Not only did Allawi warn of this danger back in 2004, but he offered a plan to prevent its threat - basically a precursor to the much-vaunted troop surge of 2007. US military and political leaders failed to act on his plan in 2004 to disastrous effect, and it was not until midway through Iraq’s 2006-2008 civil war that the US finally acted.
The US Army’s history also reminds us that while the IS invasion of Mosul in 2014 took the world by surprise, its precursor had seized the city back in November 2004. The 2014 invasion basically followed the 2004 blueprint; Iraq’s security forces had collapsed back then, as they would do again in 2014.
This chronicle of the Iraq war thus emphasises the importance of history in two separate instances. Firstly, prior to the 2003 invasion, the US government and military were unaware of Iraq’s rich and complicated history, and consequently made political blunders after the invasion.
Secondly, on the eve of 2014, both US and Iraqi policymakers failed to appreciate the decade-long history of IS, and the terrorist group's ability to implement tactics that worked in 2004 to successfully create an “Islamic State” 10 years later.
Iran and Syria
Actually, the study focuses on two of Iraq’s neighbours, Syria and Iran. Well before the US began to strike Syria due to its chemical weapons use during the Trump administration, the Bush administration had contemplated striking the international airport in Damascus due to the Syrian government allowing foreign fighters to land there and make their way to Iraq to join the insurgency.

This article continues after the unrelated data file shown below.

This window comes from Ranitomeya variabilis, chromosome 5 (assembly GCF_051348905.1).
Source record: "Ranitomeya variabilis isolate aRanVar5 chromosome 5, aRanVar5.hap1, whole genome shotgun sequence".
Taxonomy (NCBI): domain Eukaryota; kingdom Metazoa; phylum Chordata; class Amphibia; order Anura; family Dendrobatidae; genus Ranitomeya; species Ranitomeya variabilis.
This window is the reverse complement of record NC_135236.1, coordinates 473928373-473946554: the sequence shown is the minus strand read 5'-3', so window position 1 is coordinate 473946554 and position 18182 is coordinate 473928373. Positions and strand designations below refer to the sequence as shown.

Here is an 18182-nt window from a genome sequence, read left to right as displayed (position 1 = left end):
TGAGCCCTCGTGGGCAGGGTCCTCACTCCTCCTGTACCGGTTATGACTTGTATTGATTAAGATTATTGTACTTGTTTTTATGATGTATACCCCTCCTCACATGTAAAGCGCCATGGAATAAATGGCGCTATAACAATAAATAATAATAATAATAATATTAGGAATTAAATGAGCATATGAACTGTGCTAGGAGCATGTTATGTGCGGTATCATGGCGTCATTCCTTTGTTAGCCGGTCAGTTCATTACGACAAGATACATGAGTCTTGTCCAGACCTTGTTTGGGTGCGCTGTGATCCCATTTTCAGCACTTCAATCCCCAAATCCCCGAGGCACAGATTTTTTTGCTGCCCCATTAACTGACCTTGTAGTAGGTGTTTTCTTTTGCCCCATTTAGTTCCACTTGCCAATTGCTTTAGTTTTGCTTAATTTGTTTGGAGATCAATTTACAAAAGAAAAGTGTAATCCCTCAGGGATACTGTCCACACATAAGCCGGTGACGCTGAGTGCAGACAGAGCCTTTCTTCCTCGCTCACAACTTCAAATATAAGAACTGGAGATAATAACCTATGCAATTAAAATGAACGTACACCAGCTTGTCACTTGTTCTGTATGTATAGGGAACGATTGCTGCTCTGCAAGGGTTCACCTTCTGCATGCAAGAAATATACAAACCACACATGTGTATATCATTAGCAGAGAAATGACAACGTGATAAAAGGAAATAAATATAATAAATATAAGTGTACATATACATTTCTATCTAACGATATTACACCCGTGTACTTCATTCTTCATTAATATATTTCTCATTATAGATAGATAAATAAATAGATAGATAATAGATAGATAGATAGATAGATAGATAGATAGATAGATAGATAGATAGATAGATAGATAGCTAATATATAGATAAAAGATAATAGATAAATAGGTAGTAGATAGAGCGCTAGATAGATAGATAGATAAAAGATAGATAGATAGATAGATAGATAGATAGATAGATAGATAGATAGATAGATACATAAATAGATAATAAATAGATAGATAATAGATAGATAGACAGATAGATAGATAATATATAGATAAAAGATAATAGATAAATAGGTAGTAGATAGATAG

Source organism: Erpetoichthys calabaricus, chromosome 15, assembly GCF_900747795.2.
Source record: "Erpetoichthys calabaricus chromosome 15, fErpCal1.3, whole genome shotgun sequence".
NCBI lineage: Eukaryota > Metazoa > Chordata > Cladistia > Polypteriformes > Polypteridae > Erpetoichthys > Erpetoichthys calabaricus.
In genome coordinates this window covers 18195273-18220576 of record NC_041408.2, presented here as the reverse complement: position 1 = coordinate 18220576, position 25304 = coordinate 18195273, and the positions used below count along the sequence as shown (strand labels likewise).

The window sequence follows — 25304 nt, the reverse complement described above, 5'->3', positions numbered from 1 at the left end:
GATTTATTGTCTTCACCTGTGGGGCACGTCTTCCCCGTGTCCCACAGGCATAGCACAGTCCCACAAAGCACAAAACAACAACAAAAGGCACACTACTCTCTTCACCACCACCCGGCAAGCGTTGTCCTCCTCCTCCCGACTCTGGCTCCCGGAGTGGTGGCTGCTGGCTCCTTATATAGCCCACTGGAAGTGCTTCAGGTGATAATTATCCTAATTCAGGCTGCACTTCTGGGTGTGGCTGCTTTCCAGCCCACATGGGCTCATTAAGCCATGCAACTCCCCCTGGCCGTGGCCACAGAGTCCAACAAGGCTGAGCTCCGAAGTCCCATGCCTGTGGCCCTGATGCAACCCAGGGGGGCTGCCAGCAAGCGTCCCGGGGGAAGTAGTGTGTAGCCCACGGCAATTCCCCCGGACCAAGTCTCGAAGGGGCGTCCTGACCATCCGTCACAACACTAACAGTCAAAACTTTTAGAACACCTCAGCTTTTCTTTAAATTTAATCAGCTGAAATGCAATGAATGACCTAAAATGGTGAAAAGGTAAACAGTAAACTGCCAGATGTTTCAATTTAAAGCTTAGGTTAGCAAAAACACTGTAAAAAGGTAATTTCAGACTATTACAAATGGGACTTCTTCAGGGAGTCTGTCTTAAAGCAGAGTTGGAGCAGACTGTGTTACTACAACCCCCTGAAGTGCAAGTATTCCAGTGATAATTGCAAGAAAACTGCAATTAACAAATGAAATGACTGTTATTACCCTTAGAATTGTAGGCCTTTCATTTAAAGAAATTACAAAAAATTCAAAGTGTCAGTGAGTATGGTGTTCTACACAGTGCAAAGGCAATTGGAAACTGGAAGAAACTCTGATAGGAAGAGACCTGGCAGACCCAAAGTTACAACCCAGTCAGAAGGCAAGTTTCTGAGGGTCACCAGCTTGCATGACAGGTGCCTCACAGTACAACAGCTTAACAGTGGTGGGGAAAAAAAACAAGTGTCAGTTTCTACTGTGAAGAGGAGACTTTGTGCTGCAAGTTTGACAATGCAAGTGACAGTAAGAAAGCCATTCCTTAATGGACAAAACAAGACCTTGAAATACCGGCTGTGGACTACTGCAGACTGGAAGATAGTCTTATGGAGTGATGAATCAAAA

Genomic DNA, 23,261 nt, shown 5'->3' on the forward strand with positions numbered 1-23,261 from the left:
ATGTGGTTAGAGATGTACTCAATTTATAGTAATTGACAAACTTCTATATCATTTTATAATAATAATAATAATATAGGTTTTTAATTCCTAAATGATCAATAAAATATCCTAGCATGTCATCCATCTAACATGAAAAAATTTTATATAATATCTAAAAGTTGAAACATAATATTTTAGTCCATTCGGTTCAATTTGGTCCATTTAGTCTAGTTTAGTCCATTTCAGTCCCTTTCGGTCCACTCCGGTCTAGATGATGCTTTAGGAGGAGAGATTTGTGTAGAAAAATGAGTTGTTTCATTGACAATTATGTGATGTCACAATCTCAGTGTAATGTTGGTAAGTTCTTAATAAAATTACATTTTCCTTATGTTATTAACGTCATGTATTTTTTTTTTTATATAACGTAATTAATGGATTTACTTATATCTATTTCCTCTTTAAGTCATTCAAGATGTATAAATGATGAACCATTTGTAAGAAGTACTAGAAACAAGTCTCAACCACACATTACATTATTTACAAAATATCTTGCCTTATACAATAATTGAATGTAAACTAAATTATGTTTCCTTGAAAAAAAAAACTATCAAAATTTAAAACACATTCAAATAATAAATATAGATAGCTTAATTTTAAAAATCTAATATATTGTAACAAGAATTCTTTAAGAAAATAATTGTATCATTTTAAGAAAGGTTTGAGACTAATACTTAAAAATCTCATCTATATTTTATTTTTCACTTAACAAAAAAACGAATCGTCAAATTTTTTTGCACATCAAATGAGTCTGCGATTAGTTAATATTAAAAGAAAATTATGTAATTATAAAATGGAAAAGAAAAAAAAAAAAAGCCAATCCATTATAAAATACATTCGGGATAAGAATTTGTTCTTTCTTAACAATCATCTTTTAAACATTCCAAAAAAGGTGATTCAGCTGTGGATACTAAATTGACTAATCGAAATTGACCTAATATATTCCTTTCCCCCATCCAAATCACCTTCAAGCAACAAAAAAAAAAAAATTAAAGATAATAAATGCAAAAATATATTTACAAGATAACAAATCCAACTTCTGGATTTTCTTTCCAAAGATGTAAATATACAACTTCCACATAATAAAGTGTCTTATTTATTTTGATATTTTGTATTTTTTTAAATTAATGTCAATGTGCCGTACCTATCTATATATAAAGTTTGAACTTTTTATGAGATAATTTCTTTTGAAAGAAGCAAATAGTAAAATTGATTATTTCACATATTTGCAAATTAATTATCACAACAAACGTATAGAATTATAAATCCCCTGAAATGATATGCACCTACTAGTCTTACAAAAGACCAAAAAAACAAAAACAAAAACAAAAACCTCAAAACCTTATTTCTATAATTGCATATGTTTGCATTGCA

One of the US failings was that at no point during the Iraq war did it have enough forces to simultaneously combat Sunni insurgents coming through Syria to fight alongside Iraqi Sunni insurgents, and the Iranian-backed Shia militias.
This failure is one of the reasons Iran emerged as the victor of the Iraq war.
While the insurgents that Syrian President Bashar al-Assad let in would eventually come back to Syria and ravage the country after 2011, Iran was able to leverage its Shia militia proxies to secure a preponderant influence over the Iraqi state - securing the Islamic Republic’s influence not only in that nation, but in the wider region.
The real bombshell
Despite including classified documents, there are no “bombshell” revelations in this history of the Iraq war. What is significant is the expanse and scope of the project. It is a comprehensive and definitive encyclopedia of not just the military events, but the political events that unfolded in both Washington and Baghdad.
The real bombshell is that political considerations unfortunately prevented these two volumes from being released to the public back in 2016, during the height of IS’s power, as this history would have provided valuable context for both US and Middle Eastern policymakers, journalists and academics to understand the terrorist group that still poses a threat in the present.
The views expressed in this article belong to the author and do not necessarily reflect the editorial policy of Middle East Eye.